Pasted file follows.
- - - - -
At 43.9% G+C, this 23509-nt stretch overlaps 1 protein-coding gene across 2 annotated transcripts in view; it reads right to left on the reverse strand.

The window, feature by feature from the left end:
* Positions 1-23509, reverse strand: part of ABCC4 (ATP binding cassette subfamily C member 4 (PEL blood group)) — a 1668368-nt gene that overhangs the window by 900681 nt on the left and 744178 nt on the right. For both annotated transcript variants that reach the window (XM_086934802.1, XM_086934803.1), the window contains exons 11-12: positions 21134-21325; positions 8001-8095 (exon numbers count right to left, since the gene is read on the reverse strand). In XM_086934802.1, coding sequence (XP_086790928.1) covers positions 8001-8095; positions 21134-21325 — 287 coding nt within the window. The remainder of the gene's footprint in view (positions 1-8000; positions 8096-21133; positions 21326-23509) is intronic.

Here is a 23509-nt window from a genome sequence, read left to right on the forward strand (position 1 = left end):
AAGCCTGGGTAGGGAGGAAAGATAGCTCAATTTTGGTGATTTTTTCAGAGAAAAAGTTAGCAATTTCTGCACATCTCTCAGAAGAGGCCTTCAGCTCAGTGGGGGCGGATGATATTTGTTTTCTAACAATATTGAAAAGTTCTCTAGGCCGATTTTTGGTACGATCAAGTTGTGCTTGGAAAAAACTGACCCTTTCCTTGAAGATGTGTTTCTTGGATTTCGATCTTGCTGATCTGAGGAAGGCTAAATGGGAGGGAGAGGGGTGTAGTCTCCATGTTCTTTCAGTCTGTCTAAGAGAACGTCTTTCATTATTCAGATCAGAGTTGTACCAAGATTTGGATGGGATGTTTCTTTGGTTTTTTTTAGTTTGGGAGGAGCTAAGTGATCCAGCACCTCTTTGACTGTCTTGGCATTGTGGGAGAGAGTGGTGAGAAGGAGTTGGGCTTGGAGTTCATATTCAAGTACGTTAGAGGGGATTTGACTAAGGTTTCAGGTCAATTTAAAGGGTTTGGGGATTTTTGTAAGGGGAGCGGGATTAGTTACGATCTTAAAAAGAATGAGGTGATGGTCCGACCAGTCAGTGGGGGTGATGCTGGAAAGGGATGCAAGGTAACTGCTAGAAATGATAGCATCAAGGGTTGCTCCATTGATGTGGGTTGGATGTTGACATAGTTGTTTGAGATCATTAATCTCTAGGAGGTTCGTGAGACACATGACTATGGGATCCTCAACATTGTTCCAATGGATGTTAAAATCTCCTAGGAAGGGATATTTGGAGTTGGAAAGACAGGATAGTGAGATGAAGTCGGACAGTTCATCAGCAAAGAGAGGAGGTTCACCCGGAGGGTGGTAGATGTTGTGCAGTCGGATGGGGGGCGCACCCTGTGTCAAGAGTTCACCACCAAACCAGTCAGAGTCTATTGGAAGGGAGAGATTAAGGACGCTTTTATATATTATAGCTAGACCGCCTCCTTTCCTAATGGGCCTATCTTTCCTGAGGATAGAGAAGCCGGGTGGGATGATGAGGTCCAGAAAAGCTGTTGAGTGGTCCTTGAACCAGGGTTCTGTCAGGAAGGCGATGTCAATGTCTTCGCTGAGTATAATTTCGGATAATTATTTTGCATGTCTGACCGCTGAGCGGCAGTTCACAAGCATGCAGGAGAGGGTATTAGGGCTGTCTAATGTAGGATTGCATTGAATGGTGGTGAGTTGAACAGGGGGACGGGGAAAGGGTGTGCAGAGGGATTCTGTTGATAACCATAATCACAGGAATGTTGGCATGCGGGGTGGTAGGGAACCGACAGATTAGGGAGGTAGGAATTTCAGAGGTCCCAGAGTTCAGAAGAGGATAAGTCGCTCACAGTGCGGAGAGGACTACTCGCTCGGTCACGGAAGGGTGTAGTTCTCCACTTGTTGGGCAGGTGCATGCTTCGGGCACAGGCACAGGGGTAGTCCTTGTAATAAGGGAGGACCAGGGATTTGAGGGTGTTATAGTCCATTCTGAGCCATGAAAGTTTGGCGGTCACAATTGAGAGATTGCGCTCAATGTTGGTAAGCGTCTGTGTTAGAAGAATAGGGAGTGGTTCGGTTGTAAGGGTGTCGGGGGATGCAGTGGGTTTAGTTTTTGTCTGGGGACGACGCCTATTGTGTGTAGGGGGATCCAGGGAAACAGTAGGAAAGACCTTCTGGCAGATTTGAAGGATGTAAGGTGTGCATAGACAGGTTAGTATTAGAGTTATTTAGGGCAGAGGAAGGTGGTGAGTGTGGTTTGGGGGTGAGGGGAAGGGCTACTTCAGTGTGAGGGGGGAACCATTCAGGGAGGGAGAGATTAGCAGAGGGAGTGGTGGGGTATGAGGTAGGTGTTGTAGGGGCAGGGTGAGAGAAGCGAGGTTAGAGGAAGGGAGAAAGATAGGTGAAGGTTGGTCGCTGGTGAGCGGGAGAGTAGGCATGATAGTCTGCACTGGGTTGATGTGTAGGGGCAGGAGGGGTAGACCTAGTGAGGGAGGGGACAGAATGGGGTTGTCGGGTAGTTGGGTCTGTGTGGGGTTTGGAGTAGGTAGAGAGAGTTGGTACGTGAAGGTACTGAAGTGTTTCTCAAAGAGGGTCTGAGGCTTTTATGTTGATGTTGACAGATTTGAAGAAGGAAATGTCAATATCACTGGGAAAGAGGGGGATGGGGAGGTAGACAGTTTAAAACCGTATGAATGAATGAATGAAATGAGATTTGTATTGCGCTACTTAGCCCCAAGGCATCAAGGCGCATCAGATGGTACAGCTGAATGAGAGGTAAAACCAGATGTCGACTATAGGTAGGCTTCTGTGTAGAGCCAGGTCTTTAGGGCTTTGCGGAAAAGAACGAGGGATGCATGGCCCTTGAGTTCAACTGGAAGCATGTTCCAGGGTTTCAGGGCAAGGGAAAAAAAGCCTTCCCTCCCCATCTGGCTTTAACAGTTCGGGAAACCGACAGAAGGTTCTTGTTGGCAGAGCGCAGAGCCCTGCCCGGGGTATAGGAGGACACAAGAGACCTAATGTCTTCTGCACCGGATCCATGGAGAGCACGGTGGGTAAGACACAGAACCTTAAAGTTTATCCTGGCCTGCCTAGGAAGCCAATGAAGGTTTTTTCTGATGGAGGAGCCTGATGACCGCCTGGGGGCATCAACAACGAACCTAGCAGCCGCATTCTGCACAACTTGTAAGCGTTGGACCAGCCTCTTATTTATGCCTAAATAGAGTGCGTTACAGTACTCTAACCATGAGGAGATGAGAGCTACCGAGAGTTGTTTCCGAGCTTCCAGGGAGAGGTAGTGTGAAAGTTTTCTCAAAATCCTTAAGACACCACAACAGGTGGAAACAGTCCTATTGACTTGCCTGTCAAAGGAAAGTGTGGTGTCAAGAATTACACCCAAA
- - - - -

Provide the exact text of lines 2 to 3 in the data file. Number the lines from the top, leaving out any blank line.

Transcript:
The window, feature by feature from the left end:
* Positions 1-23509, reverse strand: part of ABCC4 (ATP binding cassette subfamily C member 4 (PEL blood group)) — a 1668368-nt gene that overhangs the window by 900681 nt on the left and 744178 nt on the right. For both annotated transcript variants that reach the window (XM_086934802.1, XM_086934803.1), the window contains exons 11-12: positions 21134-21325; positions 8001-8095 (exon numbers count right to left, since the gene is read on the reverse strand). In XM_086934802.1, coding sequence (XP_086790928.1) covers positions 8001-8095; positions 21134-21325 — 287 coding nt within the window. The remainder of the gene's footprint in view (positions 1-8000; positions 8096-21133; positions 21326-23509) is intronic.